I’ve been meaning to write a post about my development process, having several drafts on my computer at varying points over the past year. A combination of my procrastinating and my periodical changes to my development process has delayed the cataloguing of my experiences on the matter. I’ve finally settled on a system I can call my own, and I will have to tell the process in multiple parts as there’s quite a bit of backstory to tell first which discusses the evolution of my development procedure. This first part will be about my testing process — explicitly what I use to test my server-side programming.
Shortly after finishing the previous weblog code update and unveiling my portfolio I decided it was about time to change the way I was working as it was neither working for me nor did it provide me with any sort of security blanket in case something went wrong or mistakes were made on my part. Long ago I discovered I preferred to work using an actual server rather than setting Apache and the other required programs and libraries up on my main computer. I’ve toyed a bit with using virtual machines for it, but I never was successful in creating a complete server environment mostly because I never had the time to sit down and create it. In any case I would require a painless method of getting files to the local virtual server just like I require such for a remote one so in the end what I would require to handle the job should be able to handle both situations if and when I switch to using local testgrounds.
I finally discovered I needed to determine a different way of web programming when one of the primary programs I was using in my development process refused to work properly and its developers refused to acknowledge any problems with it despite considerable evidence to the contrary.
The program was ExpanDrive. It’s a program which allowed for mounting of SFTP as if the remote filesystem is local. FUSE isn’t anything new, but the first version of ExpanDrive worked exceptionally well. The second, however, did not. It is slow, buggy, and freeze-prone. Back when 2.0 was released numerous reports were being posted on ExpanDrive’s Get Satisfaction support page about general lethargicness the program was exhibiting. I was one of them. It became apparent quickly that the developers didn’t seem to give a shit about remedying the application’s ailments, so I quickly came to the conclusion I didn’t give a shit about purchasing the new version or using the previous one for that matter. ExpanDrive took it a step too far when they — in an attempt to camouflage their incompetence — decided to switch to a one-on-one email system as a replacement for their Get Satisfaction support page which clearly showed public dissatisfaction with their product. That plan backfired when users felt as if they were being treated as liars and became riotous. I didn’t become so, but I did literally tell them to go fuck themselves via email shortly before closing the program for the last time and throwing it in the trash despite the fact I hadn’t yet found a suitable replacement.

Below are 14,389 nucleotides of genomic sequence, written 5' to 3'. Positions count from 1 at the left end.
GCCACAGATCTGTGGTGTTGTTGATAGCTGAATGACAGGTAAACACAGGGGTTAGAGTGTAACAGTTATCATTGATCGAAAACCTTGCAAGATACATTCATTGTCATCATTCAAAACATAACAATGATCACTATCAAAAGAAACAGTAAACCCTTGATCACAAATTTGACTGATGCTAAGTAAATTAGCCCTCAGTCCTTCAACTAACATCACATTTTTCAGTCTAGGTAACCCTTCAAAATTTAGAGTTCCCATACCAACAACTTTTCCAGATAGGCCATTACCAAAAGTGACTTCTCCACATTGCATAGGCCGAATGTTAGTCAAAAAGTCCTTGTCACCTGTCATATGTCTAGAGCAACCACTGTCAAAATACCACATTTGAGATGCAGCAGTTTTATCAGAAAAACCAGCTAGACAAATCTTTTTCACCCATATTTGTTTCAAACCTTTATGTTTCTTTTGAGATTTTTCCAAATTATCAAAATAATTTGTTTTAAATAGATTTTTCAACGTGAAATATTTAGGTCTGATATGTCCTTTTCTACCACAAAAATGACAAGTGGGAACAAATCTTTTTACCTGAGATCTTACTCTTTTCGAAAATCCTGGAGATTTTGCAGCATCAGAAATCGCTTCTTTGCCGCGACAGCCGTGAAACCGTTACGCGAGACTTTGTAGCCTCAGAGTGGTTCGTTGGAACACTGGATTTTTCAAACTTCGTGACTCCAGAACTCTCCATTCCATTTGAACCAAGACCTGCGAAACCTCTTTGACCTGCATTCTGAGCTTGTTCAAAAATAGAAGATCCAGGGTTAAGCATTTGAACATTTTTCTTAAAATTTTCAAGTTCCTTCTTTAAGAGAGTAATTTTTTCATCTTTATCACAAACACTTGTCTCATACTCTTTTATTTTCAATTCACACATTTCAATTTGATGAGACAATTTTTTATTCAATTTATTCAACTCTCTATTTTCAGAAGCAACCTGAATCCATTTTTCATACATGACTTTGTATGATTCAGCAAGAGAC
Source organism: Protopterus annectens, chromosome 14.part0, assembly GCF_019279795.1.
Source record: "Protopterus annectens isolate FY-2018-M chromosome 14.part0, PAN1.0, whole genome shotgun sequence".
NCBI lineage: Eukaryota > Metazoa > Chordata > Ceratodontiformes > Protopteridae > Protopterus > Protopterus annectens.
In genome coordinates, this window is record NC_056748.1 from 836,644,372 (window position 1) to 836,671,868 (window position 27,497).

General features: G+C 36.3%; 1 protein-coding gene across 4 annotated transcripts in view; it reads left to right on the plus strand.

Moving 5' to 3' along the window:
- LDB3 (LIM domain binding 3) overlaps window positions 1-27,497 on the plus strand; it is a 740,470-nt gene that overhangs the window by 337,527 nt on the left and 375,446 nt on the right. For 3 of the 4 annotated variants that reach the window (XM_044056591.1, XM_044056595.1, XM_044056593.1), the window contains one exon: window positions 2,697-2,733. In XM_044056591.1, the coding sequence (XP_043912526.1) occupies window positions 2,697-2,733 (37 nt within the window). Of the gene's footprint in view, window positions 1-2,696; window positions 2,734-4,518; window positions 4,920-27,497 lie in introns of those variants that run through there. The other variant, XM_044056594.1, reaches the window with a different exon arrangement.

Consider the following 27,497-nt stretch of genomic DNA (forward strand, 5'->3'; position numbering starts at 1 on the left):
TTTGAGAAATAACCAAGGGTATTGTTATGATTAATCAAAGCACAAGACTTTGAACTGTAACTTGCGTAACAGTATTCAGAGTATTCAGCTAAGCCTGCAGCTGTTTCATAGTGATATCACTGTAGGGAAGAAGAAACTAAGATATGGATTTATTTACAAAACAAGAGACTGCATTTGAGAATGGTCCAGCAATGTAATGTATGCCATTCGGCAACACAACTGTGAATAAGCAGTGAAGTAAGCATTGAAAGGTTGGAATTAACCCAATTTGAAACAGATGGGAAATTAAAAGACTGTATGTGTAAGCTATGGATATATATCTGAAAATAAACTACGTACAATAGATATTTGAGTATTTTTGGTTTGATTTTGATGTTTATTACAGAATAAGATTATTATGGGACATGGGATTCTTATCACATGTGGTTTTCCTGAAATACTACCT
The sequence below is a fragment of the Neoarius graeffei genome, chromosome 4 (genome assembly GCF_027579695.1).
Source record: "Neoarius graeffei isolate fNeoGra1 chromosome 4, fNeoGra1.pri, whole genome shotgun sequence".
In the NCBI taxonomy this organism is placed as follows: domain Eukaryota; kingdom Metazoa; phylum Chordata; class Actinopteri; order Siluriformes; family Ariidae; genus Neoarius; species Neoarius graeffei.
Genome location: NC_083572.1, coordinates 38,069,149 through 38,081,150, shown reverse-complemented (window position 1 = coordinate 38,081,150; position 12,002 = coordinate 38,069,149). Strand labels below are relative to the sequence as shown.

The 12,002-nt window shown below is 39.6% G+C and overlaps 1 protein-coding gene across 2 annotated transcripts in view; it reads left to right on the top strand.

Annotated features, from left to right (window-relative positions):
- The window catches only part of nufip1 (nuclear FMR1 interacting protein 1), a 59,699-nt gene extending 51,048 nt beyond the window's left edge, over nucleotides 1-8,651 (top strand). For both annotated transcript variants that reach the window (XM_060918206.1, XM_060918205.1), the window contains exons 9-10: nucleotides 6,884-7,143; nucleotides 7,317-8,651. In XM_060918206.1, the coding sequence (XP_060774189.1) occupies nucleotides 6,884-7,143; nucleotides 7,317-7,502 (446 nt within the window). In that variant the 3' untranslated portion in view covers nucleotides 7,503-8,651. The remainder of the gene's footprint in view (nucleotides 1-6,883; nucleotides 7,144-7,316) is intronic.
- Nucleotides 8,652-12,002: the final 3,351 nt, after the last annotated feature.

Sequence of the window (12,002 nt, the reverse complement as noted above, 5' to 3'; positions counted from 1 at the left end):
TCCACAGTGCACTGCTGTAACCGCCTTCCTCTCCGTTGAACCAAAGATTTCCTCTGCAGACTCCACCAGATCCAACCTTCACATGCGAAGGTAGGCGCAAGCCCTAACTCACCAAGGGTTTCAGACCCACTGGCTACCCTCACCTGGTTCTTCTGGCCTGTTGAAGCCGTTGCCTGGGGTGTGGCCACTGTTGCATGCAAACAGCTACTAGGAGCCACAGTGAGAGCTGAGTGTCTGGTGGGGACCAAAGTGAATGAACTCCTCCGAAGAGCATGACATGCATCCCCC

I desired a better method of getting local files to a remote server. There’s MacFusion for doing the same thing ExpanDrive did, but at that point I was disillusioned with the entire mounting remote filesystems process — at least for this particular task.
TextMate is one of the best programs I’ve had the privilege to use. It’s extremely powerful as a development environment especially since it can be extended using shell commands, essentially allowing for extensions using any programming language which can be accessed using a CLI.
A text editor has very little to do with file transfers, and for the longest I never considered extending TextMate to handle transferring files. I looked everywhere; nothing was transparent enough. My eventual solution involved extending TextMate using rsync. It’s fast, reliable, and free — everything ExpanDrive wasn’t.
I typically work in TextMate using folders. Dragging or opening a folder in TextMate has it treat the folder as a project. In doing so it’s possible to rsync individual files or the entire project to a remote server using SSH. It’d require public-key cryptography or a hacked ssh-askpass to make the process truly effortless, but both are elementary.
The TextMate bundle I authored allows for the user to synchronize a single file or the entire project along with a configuration command which places a hidden
.tmsyncconfig file in the folder so it’s not seen. When told to sync a file or folder that config file is checked for the settings. I personally bound these commands all to the same key combination
⌃⇧D. TextMate handles that situation with displaying a menu beside the mouse cursor.
I’ve provided this for download. I’m not going to support it, and I’m not going to take any responsibility for any damages it causes as rsync can be dangerous. The compressed archive contains a license which allows the user to do whatever he/she wishes to do with it as long as attribution and a copy of the license is provided with it. This software requires both a Macintosh capable of running TextMate and running it to function.
TextMate Sync (2.3 KB) — After unarchiving double-click on the
TextMate Sync.tmbundle file to install.